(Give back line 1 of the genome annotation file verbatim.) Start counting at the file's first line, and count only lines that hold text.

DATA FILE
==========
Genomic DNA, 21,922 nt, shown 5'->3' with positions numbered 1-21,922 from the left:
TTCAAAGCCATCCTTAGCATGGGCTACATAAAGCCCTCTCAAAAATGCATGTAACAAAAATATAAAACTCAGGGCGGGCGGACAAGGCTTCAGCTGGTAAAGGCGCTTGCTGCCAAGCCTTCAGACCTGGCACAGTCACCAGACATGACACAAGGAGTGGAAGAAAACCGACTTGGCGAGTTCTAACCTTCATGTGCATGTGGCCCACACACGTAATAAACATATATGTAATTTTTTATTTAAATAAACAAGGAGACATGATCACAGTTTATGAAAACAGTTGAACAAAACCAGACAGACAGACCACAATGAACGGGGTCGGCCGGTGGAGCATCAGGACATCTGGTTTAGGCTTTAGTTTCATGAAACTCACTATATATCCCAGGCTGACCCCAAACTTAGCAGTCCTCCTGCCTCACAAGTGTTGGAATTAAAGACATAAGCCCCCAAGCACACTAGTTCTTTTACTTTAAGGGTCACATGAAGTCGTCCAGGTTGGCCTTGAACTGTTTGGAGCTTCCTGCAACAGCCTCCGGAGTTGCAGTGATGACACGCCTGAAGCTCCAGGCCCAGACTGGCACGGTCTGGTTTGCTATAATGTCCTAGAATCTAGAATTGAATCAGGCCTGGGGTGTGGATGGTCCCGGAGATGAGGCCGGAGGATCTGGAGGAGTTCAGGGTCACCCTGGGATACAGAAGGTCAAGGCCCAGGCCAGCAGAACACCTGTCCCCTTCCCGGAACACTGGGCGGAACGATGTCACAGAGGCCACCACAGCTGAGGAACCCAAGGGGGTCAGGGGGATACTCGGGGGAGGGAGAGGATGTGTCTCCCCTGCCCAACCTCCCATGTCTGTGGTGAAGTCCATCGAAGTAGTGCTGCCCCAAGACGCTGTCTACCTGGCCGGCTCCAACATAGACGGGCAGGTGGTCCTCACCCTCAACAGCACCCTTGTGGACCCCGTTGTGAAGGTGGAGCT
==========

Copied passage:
Genomic DNA, 21,922 nt, shown 5'->3' with positions numbered 1-21,922 from the left: